By Stacey Carlough
This is a piece that Stacey wrote in spring 2017 and shared with our group in May.
It’s the time of year when baby birds fall from nests. You’re walking along the city sidewalk, lost in your thoughts about the day ahead or the day that’s done, and there, a step ahead, lies a fuzzy broken body of potential, gone. Light, extinguished. You wonder for a moment how this fragile fledgling fell, what series of events led to its death. Was it the accidental knocking of a sibling’s naked wing? Some sloppy, inefficient predator? An overwhelmed mama bird driven to desperate infanticide? Or is it just something that happens. One of a statistically predictable batch of baby birds that just don’t make it. We accept these deaths because the majority--those with better built nests, access to more nutritious worms, protection from bored cats on afternoon joy rides--they survive. We don’t remember the hollow skulls smashed against the pavement because we see the survivors flying high and free above our heads, and we maybe even envy them their freedom. So we step over, and we keep walking.
It’s no small coincidence that this is also the time of year when the reckoning comes for many of our high school seniors. Unexcused absences, chronic tardiness, messes of missed homework assignments and failed assessments can no longer be ignored or promised away. The numbers speak, and they say to our students in no uncertain terms that they didn’t cut the muster. They aren’t, apparently, College and Career Ready. And we sit at tables and talk about why and how. We blame them. We blame ourselves. We blame the system. Black Lives Matter, right? Make America Smart Again, right? But we’re exhausted. We’ve all been doing our best, even if those bests contradicted each other at some point. And they’re exhausted. They’ve been doing their best, or they haven’t been for some reason or another. And it’s one month till graduation and we’ve got to figure something out because as it stands, one-third of our baby birds are about to fall hard and fast from this here nest.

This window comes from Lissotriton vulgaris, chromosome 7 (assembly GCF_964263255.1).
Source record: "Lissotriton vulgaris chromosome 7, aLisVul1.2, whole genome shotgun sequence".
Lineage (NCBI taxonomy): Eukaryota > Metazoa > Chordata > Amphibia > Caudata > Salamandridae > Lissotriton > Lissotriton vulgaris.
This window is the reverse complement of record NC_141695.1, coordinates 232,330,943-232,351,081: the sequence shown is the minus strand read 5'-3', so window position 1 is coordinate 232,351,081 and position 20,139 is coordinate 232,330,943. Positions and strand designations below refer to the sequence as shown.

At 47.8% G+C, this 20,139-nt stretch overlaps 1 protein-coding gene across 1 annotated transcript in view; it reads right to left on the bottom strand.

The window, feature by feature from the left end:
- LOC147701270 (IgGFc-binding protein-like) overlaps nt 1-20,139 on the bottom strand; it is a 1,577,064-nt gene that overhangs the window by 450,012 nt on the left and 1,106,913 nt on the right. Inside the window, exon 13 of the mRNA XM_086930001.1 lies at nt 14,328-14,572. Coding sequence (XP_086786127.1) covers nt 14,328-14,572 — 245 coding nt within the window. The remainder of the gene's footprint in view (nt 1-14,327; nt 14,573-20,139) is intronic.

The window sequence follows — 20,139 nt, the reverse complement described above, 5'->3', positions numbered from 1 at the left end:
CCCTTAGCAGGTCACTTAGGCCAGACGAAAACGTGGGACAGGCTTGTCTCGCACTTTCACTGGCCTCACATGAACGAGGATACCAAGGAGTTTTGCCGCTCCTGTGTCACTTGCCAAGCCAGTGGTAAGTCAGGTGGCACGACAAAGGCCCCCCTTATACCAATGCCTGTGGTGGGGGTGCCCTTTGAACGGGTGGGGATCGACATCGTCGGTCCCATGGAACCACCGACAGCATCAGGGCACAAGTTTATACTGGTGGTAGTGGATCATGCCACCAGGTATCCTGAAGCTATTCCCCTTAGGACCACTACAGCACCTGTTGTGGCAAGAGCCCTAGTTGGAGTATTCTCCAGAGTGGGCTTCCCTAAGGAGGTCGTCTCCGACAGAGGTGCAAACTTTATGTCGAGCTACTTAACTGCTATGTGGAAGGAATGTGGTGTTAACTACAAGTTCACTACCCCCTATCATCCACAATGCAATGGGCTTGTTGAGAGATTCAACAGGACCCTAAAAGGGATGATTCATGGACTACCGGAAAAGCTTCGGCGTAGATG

So we look to the sacred gradebooks. We evaluate the weighting of projects and essays and fiddle with recalibrating points and percentages. We consider extra credit and study groups and extensions and revisions. But what about all those chances they already had? What about the teacher who came in Sundays for months for the fistful of students who bothered to show up? What about the opportunities for purposeful relearning and growth they squandered time and again? If we rewrite history with our school community as the villain who failed them, and pass them along to colleges or the workforce, who are we serving? Surely not the students who haven’t actually learned the value of a deadline or that writing a powerful paragraph isn’t supposed to be easy. That teachers don’t give grades; students earn them. If we give in and say, well, yeah, we really could’ve, should’ve, needed to’ve done this better, let’s give them the benefit of the doubt, then our graduation rate stays within a respectable range and the overlords won’t come snooping. No one will ask why we’re dropout factory-ing the poor brown kids. And you know what, though? We need to ask this question. We need to ask it of ourselves, and of our schools, and of our cities and of our parents and of the students themselves. And we need to examine why they’re struggling to fly and work, as a community, as a city, as a nation, as a people, to fix it. It’s bigger than us, sure, but it’s also right in the palm of our hand. A hundred tiny, frantic hearts beating wildly and a hundred pair of tiny eyes staring wildly out over a foreign horizon. Our students deserve better than even the most well meaning nudge over that precipice.